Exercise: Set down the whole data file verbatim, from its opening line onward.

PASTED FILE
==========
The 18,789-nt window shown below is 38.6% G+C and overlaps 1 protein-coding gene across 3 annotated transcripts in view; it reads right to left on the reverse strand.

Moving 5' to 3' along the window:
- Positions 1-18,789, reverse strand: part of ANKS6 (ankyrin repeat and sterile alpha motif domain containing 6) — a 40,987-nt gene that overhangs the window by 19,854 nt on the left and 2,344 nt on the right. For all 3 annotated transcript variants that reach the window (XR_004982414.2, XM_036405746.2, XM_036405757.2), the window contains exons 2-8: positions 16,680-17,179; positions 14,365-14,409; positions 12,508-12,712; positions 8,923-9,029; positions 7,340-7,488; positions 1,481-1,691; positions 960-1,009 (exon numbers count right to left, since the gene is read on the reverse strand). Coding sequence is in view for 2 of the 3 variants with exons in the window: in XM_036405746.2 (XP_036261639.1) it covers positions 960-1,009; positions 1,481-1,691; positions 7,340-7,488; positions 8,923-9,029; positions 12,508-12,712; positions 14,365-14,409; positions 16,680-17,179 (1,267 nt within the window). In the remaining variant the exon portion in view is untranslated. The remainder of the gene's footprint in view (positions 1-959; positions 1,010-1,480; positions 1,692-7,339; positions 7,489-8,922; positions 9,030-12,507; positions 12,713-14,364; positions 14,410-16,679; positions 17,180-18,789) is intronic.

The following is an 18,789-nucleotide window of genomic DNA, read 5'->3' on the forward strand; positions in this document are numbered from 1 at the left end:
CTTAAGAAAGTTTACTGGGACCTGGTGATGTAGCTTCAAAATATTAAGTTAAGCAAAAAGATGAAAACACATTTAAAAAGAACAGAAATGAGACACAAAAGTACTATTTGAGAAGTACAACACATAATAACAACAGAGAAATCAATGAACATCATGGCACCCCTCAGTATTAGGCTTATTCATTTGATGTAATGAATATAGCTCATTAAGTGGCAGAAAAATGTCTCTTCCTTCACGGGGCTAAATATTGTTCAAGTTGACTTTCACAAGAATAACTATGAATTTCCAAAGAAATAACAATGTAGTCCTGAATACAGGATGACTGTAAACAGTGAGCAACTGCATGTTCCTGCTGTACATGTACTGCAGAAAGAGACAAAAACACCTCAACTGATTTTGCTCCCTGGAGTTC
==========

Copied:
The 18,789-nt window shown below is 38.6% G+C and overlaps 1 protein-coding gene across 3 annotated transcripts in view; it reads right to left on the reverse strand.

Moving 5' to 3' along the window:
- Positions 1-18,789, reverse strand: part of ANKS6 (ankyrin repeat and sterile alpha motif domain containing 6) — a 40,987-nt gene that overhangs the window by 19,854 nt on the left and 2,344 nt on the right. For all 3 annotated transcript variants that reach the window (XR_004982414.2, XM_036405746.2, XM_036405757.2), the window contains exons 2-8: positions 16,680-17,179; positions 14,365-14,409; positions 12,508-12,712; positions 8,923-9,029; positions 7,340-7,488; positions 1,481-1,691; positions 960-1,009 (exon numbers count right to left, since the gene is read on the reverse strand). Coding sequence is in view for 2 of the 3 variants with exons in the window: in XM_036405746.2 (XP_036261639.1) it covers positions 960-1,009; positions 1,481-1,691; positions 7,340-7,488; positions 8,923-9,029; positions 12,508-12,712; positions 14,365-14,409; positions 16,680-17,179 (1,267 nt within the window). In the remaining variant the exon portion in view is untranslated. The remainder of the gene's footprint in view (positions 1-959; positions 1,010-1,480; positions 1,692-7,339; positions 7,489-8,922; positions 9,030-12,507; positions 12,713-14,364; positions 14,410-16,679; positions 17,180-18,789) is intronic.

The following is an 18,789-nucleotide window of genomic DNA, read 5'->3' on the forward strand; positions in this document are numbered from 1 at the left end:
CTTAAGAAAGTTTACTGGGACCTGGTGATGTAGCTTCAAAATATTAAGTTAAGCAAAAAGATGAAAACACATTTAAAAAGAACAGAAATGAGACACAAAAGTACTATTTGAGAAGTACAACACATAATAACAACAGAGAAATCAATGAACATCATGGCACCCCTCAGTATTAGGCTTATTCATTTGATGTAATGAATATAGCTCATTAAGTGGCAGAAAAATGTCTCTTCCTTCACGGGGCTAAATATTGTTCAAGTTGACTTTCACAAGAATAACTATGAATTTCCAAAGAAATAACAATGTAGTCCTGAATACAGGATGACTGTAAACAGTGAGCAACTGCATGTTCCTGCTGTACATGTACTGCAGAAAGAGACAAAAACACCTCAACTGATTTTGCTCCCTGGAGTTC